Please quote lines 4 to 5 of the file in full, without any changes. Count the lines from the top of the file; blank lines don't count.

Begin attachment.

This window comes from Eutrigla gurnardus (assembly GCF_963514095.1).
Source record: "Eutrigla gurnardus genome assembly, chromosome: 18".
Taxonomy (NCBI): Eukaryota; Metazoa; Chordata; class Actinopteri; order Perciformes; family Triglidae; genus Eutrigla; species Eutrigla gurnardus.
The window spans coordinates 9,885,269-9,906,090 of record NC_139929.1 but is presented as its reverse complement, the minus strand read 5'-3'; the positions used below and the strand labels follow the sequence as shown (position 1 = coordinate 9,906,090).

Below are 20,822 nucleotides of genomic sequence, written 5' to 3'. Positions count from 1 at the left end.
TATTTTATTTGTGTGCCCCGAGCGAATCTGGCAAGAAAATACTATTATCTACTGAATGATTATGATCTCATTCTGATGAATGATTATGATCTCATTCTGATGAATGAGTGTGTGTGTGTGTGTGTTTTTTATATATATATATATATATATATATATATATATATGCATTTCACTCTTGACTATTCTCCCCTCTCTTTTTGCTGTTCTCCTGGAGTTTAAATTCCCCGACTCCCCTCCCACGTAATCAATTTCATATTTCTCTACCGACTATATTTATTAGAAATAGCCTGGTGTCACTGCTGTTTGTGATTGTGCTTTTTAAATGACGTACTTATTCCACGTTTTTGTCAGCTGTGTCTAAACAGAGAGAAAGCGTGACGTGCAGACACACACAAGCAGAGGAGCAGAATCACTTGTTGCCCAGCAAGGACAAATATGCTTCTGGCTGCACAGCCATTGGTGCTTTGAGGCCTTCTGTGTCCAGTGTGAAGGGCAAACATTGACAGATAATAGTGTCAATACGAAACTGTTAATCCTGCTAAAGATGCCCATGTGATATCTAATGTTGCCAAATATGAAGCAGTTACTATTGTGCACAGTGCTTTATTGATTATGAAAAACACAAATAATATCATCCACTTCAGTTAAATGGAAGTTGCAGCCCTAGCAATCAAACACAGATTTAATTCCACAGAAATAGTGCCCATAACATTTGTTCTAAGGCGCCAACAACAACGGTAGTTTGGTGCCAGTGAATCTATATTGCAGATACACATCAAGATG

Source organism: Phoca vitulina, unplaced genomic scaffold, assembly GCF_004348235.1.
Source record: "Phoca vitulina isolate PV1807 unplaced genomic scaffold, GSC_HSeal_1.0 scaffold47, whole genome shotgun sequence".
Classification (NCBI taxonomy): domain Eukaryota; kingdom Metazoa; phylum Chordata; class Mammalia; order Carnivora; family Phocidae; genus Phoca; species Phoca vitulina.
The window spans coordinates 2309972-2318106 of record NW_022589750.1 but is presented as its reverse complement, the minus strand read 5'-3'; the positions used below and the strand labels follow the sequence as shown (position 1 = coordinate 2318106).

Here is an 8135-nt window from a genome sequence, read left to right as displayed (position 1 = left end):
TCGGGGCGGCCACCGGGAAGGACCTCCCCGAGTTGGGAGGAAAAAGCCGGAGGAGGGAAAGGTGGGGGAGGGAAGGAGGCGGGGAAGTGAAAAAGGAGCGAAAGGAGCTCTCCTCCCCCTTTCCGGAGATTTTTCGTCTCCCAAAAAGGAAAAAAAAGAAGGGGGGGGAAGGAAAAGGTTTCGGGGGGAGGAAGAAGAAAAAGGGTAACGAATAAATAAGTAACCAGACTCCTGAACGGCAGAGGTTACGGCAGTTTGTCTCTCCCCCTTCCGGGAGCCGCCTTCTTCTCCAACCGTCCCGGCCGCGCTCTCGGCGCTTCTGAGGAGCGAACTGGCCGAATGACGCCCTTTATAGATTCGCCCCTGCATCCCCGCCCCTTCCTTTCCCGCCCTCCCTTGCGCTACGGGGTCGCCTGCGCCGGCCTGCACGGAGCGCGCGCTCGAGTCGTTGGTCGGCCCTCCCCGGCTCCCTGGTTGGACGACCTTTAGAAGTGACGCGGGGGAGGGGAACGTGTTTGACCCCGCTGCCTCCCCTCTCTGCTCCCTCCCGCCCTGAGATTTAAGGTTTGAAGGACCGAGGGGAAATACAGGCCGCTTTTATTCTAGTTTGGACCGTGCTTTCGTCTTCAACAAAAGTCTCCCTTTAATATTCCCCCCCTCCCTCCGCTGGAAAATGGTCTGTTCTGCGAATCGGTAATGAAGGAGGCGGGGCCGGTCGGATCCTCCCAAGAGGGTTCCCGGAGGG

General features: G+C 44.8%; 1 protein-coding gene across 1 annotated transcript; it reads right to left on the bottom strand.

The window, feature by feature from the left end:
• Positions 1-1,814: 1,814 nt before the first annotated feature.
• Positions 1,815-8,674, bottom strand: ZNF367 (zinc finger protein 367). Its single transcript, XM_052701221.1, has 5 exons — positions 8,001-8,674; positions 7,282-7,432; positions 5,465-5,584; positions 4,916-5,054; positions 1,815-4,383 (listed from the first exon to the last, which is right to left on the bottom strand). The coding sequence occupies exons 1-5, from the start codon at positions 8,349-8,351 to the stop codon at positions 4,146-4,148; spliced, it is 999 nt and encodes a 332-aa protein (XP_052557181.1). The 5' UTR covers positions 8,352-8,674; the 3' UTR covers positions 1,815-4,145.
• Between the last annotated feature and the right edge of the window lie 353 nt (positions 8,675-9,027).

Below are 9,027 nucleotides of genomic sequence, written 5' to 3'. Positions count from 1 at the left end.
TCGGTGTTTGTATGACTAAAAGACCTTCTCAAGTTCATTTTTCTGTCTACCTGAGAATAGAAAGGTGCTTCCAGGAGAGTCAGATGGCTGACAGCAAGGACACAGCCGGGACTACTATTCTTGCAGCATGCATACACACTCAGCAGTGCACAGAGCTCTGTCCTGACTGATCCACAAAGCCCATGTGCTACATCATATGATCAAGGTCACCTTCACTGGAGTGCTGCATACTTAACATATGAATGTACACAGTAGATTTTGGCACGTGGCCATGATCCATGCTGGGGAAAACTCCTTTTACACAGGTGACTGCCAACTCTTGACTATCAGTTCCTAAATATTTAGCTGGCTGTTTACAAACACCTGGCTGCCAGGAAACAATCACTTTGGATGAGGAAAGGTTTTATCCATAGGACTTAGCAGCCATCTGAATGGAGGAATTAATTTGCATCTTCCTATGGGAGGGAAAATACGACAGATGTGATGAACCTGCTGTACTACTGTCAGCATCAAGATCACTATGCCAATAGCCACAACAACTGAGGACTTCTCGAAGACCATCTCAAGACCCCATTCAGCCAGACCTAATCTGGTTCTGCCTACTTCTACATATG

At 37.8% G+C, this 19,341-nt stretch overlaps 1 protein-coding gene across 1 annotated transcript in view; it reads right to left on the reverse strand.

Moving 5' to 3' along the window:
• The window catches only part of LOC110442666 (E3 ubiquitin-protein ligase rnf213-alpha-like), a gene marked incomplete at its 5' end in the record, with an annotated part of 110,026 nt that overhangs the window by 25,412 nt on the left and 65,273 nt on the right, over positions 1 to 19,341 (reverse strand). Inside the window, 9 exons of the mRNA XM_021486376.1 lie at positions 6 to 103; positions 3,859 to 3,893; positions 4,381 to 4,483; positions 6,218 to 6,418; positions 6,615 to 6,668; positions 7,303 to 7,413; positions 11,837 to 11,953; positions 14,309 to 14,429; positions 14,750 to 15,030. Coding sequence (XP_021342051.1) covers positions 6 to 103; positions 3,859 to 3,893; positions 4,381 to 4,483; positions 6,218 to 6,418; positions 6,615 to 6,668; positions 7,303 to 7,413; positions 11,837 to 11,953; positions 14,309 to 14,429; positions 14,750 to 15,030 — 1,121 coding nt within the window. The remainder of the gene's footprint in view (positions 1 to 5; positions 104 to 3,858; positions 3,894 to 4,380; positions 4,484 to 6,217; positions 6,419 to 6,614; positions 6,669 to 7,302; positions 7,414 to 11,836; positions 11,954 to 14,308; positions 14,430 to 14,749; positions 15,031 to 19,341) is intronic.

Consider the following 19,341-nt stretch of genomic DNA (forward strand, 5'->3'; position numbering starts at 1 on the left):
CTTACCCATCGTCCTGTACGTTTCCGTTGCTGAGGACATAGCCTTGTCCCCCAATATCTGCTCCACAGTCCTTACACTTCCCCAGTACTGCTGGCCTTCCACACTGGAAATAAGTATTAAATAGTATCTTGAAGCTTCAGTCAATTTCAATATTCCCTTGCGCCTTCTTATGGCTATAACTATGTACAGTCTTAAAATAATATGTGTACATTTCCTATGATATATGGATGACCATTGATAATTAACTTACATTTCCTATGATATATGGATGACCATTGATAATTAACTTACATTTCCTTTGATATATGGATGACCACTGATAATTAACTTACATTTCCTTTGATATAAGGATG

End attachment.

The window spans coordinates 9,885,269-9,906,090 of record NC_139929.1 but is presented as its reverse complement, the minus strand read 5'-3'; the positions used below and the strand labels follow the sequence as shown (position 1 = coordinate 9,906,090).

Below are 20,822 nucleotides of genomic sequence, written 5' to 3'. Positions count from 1 at the left end.